If you happen not to be…then know that Peru is a small but passionate soccer country. Their appearance in the 1978 world cup was the highlight of their history, and the very apex was a lovely free-kick goal in a victory against Scotland by “Nene” Cubillas. Watch the goal below carefully.

Remember, this is branded onto the brain of Peruvians. This is the most important goal in their history. Now watch the ad below: it was created at the government’s behest in response to a recent wave of violence which resulted in a death in a Peruvian stadium. It features the national hero Nene Cubillas reliving this historic moment, and it’s in Spanish, so for a version with subtitles click here.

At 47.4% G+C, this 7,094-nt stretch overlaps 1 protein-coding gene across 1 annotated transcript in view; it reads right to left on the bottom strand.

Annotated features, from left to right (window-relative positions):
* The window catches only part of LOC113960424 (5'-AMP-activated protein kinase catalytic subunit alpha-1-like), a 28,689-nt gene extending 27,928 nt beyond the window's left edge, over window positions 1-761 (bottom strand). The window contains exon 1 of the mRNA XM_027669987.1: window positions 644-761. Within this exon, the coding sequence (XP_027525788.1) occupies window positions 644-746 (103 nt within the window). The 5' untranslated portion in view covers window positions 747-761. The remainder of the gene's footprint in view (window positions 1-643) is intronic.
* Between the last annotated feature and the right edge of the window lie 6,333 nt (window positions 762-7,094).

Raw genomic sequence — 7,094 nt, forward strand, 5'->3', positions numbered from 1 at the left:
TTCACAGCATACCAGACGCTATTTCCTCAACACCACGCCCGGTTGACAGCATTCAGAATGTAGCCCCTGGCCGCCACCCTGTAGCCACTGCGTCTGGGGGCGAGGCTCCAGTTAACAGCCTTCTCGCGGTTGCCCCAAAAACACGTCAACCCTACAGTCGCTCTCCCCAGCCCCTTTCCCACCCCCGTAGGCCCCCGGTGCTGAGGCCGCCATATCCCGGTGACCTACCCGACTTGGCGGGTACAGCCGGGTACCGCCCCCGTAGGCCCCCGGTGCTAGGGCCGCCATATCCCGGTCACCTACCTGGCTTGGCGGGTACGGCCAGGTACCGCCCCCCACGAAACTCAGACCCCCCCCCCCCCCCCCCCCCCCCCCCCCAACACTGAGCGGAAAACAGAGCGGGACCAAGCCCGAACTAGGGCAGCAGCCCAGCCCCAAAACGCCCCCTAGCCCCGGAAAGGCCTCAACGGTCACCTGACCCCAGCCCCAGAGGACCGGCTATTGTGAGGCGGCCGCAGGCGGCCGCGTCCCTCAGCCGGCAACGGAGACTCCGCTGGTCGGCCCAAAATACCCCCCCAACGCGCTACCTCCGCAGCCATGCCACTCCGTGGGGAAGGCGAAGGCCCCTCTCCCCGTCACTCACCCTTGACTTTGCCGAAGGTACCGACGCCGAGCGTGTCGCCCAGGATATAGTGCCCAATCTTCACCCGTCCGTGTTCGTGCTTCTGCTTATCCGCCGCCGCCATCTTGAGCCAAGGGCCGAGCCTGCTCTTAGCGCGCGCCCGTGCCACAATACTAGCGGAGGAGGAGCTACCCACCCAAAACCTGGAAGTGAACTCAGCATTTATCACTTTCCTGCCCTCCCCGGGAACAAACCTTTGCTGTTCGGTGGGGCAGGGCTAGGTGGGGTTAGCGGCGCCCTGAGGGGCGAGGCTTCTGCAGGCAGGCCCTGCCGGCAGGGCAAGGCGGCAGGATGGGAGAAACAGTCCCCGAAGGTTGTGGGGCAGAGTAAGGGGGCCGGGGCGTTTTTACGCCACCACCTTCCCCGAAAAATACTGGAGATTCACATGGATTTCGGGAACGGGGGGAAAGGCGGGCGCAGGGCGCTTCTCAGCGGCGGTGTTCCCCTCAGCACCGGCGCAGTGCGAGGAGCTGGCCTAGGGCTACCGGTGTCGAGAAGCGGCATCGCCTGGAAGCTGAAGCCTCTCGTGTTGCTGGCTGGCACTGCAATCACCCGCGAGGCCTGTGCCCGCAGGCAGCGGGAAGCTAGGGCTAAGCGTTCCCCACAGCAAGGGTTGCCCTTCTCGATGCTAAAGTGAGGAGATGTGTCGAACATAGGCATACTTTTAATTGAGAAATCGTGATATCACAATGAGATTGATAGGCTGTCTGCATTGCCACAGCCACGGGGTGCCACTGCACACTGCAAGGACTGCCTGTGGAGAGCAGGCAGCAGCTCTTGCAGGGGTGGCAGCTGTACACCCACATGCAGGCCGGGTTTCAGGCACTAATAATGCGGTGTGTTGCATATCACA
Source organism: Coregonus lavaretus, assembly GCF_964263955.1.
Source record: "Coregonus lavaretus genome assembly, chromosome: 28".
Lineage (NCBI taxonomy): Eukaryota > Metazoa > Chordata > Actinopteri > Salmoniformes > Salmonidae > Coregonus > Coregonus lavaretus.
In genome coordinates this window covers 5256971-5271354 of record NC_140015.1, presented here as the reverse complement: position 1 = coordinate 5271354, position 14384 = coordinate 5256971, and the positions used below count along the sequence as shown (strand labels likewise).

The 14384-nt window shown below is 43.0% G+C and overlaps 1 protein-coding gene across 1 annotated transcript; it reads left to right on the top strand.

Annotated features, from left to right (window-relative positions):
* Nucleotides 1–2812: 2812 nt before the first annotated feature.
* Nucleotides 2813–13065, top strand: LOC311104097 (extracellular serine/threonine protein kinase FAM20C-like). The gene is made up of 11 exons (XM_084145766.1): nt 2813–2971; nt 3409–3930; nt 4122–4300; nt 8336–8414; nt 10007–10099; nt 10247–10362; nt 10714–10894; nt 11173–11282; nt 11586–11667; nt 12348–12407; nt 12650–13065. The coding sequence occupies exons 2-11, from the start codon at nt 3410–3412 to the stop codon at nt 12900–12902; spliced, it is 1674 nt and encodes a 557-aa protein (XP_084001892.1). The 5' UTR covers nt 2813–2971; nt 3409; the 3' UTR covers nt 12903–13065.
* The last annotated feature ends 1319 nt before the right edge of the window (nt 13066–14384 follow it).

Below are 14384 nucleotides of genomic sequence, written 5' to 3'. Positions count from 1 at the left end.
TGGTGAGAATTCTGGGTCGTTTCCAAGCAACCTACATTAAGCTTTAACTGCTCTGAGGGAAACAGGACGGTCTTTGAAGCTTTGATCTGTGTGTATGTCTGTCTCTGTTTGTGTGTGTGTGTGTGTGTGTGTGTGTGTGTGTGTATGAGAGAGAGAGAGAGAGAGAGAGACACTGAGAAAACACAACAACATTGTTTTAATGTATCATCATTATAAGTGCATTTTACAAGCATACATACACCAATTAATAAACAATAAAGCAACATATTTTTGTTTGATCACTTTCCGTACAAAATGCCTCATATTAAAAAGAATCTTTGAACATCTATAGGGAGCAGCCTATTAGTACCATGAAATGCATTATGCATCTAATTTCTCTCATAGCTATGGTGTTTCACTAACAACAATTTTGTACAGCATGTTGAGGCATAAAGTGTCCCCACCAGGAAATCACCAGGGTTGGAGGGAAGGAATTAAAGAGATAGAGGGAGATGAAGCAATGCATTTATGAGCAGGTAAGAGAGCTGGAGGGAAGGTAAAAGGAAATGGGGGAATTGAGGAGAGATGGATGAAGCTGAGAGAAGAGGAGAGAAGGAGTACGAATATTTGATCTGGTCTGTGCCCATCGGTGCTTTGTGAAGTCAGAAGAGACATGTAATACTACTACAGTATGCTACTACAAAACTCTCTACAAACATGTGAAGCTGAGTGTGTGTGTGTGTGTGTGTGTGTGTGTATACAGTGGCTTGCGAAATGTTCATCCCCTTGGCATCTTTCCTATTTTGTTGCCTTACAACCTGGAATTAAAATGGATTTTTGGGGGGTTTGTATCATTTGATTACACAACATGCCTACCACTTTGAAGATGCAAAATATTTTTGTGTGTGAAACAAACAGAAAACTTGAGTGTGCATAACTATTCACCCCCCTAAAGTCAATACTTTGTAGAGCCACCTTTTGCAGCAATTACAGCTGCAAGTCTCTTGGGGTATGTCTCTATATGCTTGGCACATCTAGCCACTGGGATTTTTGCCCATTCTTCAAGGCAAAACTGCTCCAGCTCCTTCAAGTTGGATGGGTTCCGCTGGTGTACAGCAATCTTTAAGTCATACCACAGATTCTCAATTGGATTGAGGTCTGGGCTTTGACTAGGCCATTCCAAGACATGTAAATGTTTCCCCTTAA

Isn’t that just awesome? They tap into the emotion, they take you to that place. You’ve seen it 1,000 times before and know how it’s going to play out and are filling your lungs with pride…and then they switch it on you! History is changed! And it’s done to deliver a very powerful anti-violence message. Fantastic!

Argentina – an uncannily faithful recreation of a great moment – Back to soccer (I wrote earlier that sports were a powerful force in tapping emotions, didn’t I?) All Argentines remember Maradona’s second goal against England in the 86 world cup. It’s said by many (including myself) to be the greatest goal ever. If you need a refresher, have a look at it below. (an aside: below is also one of the best narrations of a goal you’ll ever hear)

Now watch this Coke ad. It’s in Spanish, but here’s the gist of it: Kid in the blue shirt gets into a pick-up game. Someone makes a hard foul and a guy goes “cool it, this is not the world cup here, we’re playing for a Coke”. “We’re playing for a Coke?” thinks our blue shirted hero…and then…